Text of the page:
So Don’t Be Afraid to Show Them Your Beautiful Scars

I have received several emails in the past few weeks that inspired this post today.

I like to respond to everyone that writes me and I was really behind this past week. Yesterday evening I read an email before going for a run. It echoed many I have received and my sensitive heart truly ached for the young woman who wrote it. Of course I could pray for her, but was there anything else I could do?  I pondered those thoughts as I rummaged through my winter clothing to find my Nike running pants.

Yesterday it was really cold in Nashville. I’ve definitely grown accustom to the warmer weather of the south, so when it’s registering high forty’s I bundle up. My mom always use to joke that if anyone in our family was missing a blanket in the winter they would probably be able to locate it on my bed.

I laced my Asics tightly and turned on my ipod, and as my feet hit the pavement all I could think about was helping this woman who is a prisoner inside her own body. I’ve never met her, like the majority of the people I receive emails from. Yet I know most of them. I know their stories. I know their pain and I know it well; and I’ve shared their struggles in a unique way.

This woman and many others have expressed their fear in getting help, and that is what I desire to address today. I want to be vulnerable with you and share part of my story. It is my hope that God will use it, to inspire those who need professional help to seek it out. Several years ago I was very sick and didn’t know what was wrong. In order to conceal some information, because it’s in my book, I will condense the story. I went to IPS (Institute for the Psychological Sciences) in Arlington, Virginia. While there, I participated in two full days of intensive psychological testing. It was one of the most emotionally and physically draining things I have ever encountered. Several weeks later I went back to hear my results. I was diagnosed with chronic post traumatic stress disorder due to various life experiences. Three doctors recommended for me to engage in intensive trauma therapy for two years. I finished in a year and a half.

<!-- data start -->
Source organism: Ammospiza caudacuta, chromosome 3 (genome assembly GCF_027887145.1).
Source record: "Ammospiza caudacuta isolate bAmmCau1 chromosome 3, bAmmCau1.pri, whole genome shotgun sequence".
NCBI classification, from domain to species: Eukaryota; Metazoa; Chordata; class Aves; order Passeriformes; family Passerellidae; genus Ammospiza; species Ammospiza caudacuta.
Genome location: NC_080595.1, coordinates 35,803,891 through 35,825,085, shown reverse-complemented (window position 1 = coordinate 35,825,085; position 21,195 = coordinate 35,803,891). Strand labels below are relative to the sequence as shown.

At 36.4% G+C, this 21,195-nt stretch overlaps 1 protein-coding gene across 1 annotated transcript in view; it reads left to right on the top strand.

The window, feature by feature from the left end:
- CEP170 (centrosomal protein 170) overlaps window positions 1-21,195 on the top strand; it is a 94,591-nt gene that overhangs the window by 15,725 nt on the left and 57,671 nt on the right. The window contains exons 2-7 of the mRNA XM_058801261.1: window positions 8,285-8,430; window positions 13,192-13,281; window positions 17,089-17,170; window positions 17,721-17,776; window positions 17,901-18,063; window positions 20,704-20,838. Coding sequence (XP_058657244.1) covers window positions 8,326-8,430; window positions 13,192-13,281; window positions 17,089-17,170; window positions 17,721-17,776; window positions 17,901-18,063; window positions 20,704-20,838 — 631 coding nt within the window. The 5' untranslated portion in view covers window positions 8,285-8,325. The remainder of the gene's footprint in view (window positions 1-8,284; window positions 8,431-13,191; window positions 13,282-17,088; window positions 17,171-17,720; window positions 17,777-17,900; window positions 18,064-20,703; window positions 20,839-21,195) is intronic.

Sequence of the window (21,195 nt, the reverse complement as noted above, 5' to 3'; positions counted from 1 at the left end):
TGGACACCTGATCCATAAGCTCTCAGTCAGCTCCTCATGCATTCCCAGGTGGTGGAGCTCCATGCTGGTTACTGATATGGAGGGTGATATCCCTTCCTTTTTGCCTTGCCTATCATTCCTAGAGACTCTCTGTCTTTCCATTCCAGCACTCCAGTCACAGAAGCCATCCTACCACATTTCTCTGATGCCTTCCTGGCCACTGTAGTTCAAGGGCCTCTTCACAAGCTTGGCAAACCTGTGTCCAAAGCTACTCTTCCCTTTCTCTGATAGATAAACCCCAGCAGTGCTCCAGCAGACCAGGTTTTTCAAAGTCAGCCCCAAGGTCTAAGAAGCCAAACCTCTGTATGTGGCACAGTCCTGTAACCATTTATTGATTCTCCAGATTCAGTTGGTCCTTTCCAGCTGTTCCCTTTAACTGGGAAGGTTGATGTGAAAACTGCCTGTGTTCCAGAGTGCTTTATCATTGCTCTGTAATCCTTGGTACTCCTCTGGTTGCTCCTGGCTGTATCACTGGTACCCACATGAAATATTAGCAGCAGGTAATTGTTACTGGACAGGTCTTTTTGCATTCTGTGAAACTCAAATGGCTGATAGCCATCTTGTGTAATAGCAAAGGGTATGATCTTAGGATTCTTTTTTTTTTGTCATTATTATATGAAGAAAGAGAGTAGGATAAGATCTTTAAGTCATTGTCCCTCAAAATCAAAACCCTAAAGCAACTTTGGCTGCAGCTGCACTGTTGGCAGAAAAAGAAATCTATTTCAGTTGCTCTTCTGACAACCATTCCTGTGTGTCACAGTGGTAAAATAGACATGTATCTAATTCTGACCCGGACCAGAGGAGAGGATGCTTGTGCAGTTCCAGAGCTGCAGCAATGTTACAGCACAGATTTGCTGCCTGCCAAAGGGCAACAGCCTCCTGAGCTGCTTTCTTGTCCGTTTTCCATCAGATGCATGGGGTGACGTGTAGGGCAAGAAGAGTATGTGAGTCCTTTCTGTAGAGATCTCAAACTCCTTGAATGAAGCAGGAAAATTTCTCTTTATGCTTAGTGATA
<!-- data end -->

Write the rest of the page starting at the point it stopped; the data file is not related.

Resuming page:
The thought of getting help consumed me with trepidation.  Why should I go and reveal my heart and soul to a psychologist? In my naivety, I convinced myself that:

1. They will never understand.

2. I don’t even know how to form words to describe how much it hurts to a friend, let alone a stranger. 

3. I can’t afford it.

4. I’m scared and the thought of talking to someone makes me shake with nervousness. 

5. What if the people who hurt me find out that I told?

6. If I get help I’m displaying a sign of weakness. 

Well, after completing a year and half of intense trauma therapy I can tell you from my heart that:

1. There are doctors that genuinely care and understand. They might not have experienced the same difficulties you have, but are trained extensively to help you. It takes tremendous faith and trust on your part to trust them.

2. There are countless ways to express your pain and struggles. It will take time, but you can start slowly and build up to revealing more. You can also draw as well to express your feelings, trauma and emotions. Art therapy is very common and helped me tremendously.